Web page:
Lightload: Cargo of historic proportions
DETROIT, Michigan and VISTA, California—One of the great things about the Internet is it puts forgotten, hidden or formerly unfamiliar bits of history right in front of our eyes.
MM&D found two wonderful websites that look at innovative shipping projects that took place a number of decades ago. The first belongs to Roadrunners Internationale. It tells the story of how aircraft manufacturer Lockheed shipped A-12 airplanes from the skunkworks factory in Vista, California where they were built, to the infamous Area 51 in Nevada where the flight testing, additional development and pilot training would occur.
During the early 1960s, the planes were boxed up, and put on trucks and transported overland. According to the website:
“The carriage trailers were under construction alongside the A-12 airplanes in the SkunkWorks. Two carriage boxes were built to carry the pre-built airplanes. The larger box would carry the main part of the airplane, while the smaller box was sized to carry the removable outer wing/nacelles pieces as well as the rudders, forward fuselage section and assorted small bits and pieces.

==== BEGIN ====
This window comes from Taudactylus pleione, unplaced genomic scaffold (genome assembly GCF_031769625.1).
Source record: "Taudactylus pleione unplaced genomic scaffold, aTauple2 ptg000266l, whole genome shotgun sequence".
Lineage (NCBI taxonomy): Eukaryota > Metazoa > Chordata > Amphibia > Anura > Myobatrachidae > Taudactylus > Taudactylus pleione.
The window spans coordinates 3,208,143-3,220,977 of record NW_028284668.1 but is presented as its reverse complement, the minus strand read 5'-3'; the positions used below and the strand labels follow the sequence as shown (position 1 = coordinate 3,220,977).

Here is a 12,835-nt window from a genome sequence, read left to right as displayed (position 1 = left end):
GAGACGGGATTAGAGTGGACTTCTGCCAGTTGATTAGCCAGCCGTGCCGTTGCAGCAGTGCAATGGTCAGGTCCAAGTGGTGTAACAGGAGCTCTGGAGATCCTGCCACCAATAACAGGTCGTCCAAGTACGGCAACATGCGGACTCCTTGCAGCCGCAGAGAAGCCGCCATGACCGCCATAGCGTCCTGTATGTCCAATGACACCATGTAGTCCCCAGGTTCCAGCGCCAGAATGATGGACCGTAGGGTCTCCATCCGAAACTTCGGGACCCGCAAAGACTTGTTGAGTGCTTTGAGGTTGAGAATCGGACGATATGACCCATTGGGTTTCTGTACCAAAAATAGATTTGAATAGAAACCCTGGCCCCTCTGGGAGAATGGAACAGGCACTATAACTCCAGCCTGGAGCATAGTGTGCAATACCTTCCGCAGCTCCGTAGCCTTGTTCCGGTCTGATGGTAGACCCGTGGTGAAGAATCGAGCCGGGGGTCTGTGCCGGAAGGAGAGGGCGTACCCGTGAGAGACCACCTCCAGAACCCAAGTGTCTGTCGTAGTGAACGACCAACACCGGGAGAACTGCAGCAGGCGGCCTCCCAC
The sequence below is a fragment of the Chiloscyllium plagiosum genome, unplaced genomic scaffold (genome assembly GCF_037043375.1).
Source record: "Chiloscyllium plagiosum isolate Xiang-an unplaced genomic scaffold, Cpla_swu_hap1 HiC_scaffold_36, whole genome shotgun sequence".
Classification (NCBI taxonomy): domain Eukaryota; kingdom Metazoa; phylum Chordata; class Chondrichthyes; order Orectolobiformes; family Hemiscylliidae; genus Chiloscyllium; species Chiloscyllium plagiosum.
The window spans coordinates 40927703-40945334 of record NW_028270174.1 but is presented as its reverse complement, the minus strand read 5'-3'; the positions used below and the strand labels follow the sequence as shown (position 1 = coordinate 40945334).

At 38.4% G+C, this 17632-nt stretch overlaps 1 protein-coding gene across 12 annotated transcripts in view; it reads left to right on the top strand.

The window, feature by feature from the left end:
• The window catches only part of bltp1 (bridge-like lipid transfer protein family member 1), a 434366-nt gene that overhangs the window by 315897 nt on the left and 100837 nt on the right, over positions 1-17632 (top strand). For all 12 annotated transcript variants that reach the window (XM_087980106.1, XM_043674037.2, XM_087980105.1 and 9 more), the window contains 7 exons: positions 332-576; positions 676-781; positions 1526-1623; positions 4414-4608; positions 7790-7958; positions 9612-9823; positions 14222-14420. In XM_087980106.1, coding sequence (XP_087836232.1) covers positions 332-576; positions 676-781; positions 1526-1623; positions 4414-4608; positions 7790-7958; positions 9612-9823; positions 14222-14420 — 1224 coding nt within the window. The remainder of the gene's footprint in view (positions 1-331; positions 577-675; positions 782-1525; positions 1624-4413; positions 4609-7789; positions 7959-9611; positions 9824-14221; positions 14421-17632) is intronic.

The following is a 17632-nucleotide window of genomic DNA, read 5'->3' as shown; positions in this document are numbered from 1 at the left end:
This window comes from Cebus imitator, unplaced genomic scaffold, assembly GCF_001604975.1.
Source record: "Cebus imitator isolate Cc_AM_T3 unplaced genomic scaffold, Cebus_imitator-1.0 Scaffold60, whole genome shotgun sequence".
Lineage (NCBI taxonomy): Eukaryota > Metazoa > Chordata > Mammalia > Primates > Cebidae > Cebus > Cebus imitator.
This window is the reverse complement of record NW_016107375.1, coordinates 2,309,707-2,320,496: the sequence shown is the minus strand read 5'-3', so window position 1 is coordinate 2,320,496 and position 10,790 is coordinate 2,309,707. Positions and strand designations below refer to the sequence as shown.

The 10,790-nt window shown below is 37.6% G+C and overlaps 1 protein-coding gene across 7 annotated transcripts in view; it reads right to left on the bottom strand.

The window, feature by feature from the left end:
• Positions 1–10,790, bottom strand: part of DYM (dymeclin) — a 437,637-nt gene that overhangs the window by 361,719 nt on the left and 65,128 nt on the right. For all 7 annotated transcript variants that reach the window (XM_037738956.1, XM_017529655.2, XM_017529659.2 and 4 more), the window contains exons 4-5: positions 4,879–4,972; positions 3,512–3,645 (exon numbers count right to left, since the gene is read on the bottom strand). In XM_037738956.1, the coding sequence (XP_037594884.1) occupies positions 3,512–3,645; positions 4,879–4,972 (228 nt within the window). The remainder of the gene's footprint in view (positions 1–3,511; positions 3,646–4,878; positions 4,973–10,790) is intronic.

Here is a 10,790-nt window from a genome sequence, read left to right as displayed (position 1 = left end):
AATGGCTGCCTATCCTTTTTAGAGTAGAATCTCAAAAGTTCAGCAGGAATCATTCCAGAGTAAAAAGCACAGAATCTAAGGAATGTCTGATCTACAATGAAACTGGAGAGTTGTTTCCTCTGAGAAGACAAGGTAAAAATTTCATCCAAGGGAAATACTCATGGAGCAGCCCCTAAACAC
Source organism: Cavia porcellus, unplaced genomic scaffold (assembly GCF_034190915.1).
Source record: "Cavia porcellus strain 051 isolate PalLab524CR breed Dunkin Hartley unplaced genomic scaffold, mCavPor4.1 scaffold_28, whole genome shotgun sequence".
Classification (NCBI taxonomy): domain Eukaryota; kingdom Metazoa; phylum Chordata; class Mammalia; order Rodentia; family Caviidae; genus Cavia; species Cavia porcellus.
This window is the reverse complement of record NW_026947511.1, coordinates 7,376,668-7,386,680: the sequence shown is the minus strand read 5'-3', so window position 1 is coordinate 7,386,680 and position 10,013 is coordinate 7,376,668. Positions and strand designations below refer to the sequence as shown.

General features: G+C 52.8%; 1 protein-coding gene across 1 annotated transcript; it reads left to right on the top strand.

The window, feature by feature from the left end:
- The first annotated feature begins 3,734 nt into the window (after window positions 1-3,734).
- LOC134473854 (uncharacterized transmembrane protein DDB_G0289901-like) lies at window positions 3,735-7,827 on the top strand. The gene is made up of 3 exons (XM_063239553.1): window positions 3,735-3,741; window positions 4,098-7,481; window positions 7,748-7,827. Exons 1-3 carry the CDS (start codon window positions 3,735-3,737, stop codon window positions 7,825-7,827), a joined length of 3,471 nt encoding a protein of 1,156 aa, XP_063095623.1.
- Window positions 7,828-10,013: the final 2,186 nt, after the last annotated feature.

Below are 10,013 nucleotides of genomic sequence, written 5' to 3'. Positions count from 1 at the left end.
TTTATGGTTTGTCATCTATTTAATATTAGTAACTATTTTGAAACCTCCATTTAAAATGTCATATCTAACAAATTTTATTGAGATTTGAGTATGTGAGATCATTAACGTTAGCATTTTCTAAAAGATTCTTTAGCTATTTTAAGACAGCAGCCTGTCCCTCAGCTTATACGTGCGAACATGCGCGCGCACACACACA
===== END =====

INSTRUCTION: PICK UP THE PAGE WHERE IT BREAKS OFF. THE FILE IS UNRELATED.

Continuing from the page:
“Both boxes used a steel framework to mount the carriage wheels and tow system. The large box was 105 feet long with a width of 35 feet, truly a wide load by any standard. Both trailer boxes were designed to be towed by Lockheed furnished tractors. The large box featured steerable tail wheels by a local operator on either side of the carriage.
“Close-up detail photos show this unique feature, remotely similar to the rear wheel operation on a hook and ladder truck from your Fire Department this allowed maneuvering the carriage through difficult turning situations discovered while driving down the transport route of travel.”
But even better than the description are the dozens of photographs that accompany the story. The series begins with pictures inside the manufacturing facility and progress to shots of the planes being unloaded after arrival. There are also plenty of photos of the planes on the highway, including some of the mishaps along the way, and some of the alterations—shaving the sides of mountains so the trailer loads could fit—that were made to the route.
The second website shows examples of a more recent delivery system. GM Authority has a brief write-up about the 1970s Vert-A-Pac railcar.
Rather than loading cars the conventional way onto a railcar—wheels down—the Vert-A-Pack slotted them in on their ends, nose-down.
The website has posted a handful of photos of some Chevrolet Vegas being loaded into the railcar and describes some of the engineering and design work that had to happen to make the shipment method possible:
“[C]ertain aspects of the vehicles were designed specifically for this type of shipping process, including an oil baffle in the engine, a special anti-gravity (just kidding) battery, and even a repositioned windshield washer reservoir.”